Featured Research

from universities, journals, and other organizations

Toxic methylmercury-producing microbes more widespread than realized

Date:
September 12, 2013
Source:
Oak Ridge National Laboratory
Summary:
Microbes that live in rice paddies, northern peat bogs and other previously unexpected environments are among the bacteria that can generate highly toxic methylmercury, researchers have learned.

Newly discovered archaeal (green) and bacterial (blue) organisms that are free-living or within another organism on the tree of life, and their larger environments.
Credit: Oak Ridge National Library

Microbes that live in rice paddies, northern peat bogs and other previously unexpected environments are among the bacteria that can generate highly toxic methylmercury, researchers at Oak Ridge National Laboratory and the Smithsonian Environmental Research Center have learned.

Related Articles


This finding, published in Environmental Science and Technology, explains why deadly methylated mercury is produced in areas where the neurotoxin's presence has puzzled researchers for decades. Methylmercury -- the most dangerous form of mercury -- damages the brain and immune system and is especially harmful to developing embryos. Certain bacteria transform inorganic mercury into toxic methylmercury.

The discovery also validates the recent finding that two genes are essential for the methylation of mercury. Previously, only a narrow range of microbes were recognized as mercury methylators, said co-author Dwayne Elias of the Department of Energy laboratory's Biosciences Division.

"We showed for the first time that many different types of bacteria are able to produce this potent neurotoxin," Elias said. "The newly identified microbes include methane-producing organisms that live in rice paddies, anaerobic wastewater treatment plants, northern peat lands and possibly within our bodies."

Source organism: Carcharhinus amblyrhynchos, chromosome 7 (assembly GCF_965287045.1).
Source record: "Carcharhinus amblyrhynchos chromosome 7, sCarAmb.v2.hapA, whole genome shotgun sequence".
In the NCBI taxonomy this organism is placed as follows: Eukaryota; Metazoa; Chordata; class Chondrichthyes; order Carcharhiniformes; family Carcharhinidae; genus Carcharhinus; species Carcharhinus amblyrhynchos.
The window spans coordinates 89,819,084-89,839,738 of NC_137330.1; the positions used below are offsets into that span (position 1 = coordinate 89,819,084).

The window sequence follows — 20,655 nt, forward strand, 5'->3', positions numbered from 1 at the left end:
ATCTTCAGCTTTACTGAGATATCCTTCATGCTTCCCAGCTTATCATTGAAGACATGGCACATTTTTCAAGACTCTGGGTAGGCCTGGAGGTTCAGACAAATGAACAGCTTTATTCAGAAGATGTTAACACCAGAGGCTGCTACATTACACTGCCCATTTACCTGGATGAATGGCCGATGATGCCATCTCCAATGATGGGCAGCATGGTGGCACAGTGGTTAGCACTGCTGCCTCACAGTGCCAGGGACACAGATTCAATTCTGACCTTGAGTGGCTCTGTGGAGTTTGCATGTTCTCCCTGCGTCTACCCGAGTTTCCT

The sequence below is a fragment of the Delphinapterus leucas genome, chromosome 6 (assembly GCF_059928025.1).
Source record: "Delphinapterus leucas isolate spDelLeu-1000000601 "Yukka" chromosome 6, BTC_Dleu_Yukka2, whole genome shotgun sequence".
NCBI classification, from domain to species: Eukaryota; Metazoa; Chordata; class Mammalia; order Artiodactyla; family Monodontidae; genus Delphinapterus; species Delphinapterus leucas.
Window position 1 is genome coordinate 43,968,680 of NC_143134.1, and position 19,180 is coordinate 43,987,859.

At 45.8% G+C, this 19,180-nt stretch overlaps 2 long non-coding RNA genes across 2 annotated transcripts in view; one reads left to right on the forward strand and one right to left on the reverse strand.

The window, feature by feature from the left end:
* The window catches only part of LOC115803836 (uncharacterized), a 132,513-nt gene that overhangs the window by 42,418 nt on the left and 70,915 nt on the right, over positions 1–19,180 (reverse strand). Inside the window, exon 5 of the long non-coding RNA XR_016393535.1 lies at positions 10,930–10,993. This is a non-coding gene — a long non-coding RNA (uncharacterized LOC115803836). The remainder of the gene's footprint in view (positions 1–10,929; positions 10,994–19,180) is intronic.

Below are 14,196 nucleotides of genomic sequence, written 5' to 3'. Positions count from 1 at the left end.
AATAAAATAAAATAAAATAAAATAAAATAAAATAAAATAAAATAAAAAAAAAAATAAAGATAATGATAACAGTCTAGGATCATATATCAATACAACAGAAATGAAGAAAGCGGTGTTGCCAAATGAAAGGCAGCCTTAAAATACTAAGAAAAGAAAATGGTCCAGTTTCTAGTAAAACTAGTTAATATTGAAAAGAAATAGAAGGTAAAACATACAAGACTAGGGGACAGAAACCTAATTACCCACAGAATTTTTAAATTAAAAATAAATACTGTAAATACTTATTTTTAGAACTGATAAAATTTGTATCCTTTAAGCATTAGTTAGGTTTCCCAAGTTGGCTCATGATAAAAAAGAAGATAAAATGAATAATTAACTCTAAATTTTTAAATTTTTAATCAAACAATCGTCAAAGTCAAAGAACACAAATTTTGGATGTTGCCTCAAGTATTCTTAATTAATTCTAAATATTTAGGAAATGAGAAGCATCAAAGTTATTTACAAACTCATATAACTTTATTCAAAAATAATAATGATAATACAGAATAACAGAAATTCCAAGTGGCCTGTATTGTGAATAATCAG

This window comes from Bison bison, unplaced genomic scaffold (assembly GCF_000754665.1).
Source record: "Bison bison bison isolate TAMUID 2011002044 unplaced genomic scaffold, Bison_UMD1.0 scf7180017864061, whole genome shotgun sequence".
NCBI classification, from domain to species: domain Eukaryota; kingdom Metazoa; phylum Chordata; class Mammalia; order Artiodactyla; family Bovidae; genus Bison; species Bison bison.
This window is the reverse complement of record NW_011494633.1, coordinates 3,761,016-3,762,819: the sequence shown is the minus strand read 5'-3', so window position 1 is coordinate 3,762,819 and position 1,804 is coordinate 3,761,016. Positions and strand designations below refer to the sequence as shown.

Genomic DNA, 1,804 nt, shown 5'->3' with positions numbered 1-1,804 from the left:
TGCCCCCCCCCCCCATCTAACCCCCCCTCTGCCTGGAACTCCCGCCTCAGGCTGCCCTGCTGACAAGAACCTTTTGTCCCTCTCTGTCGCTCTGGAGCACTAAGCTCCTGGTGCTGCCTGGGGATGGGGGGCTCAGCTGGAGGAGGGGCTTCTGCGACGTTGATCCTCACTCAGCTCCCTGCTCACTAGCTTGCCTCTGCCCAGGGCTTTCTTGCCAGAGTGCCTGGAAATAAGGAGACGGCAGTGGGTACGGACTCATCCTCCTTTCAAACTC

Elias and colleagues are testing a bacterium from the human intestine that they predict will also methylate mercury. Other bacteria able to transform inorganic into methylmercury include those used in biological dechlorination and metal treatment systems. All of these organisms are anaerobic, which means they grow in habitats without oxygen, including aquatic sediments and wetland soils.

By identifying these organisms, the researchers may have explained why methylmercury is accumulating in unexpected places. The discovery may also help clarify how methylmercury is produced in the open ocean, according to co-author Cindy Gilmour of the Smithsonian Environmental Research Center. Gilmour noted that the newly identified fermentative bacteria may be common in the low oxygen zones of the ocean where methylmercury production occurs. Ocean fish are the primary source of methylmercury in human diets worldwide.

Gilmour and Elias believe this work will have far-reaching implications for understanding the global mercury cycle. Scientists can now use the mercury-methylating organisms and their genes as global biomarkers and develop detection techniques to assess and eventually predict the extent of methylmercury production in a given environment.

"Based on the substantially expanded diversity of organisms and environments for methylation, a number of important habitats deserve further attention," Gilmour said. "We now have a way to identify and track the abundance of mercury-methylating organisms within these environments, and we hope that the information can be used to devise strategies to minimize methylmercury production."

Mercury is a global pollutant, released to the atmosphere through coal burning and other industrial uses, and through natural processes. Most of the harm comes from methylmercury bioaccumulation, which is the buildup of the element in tissue that occurs when moving up the food chain.


Story Source: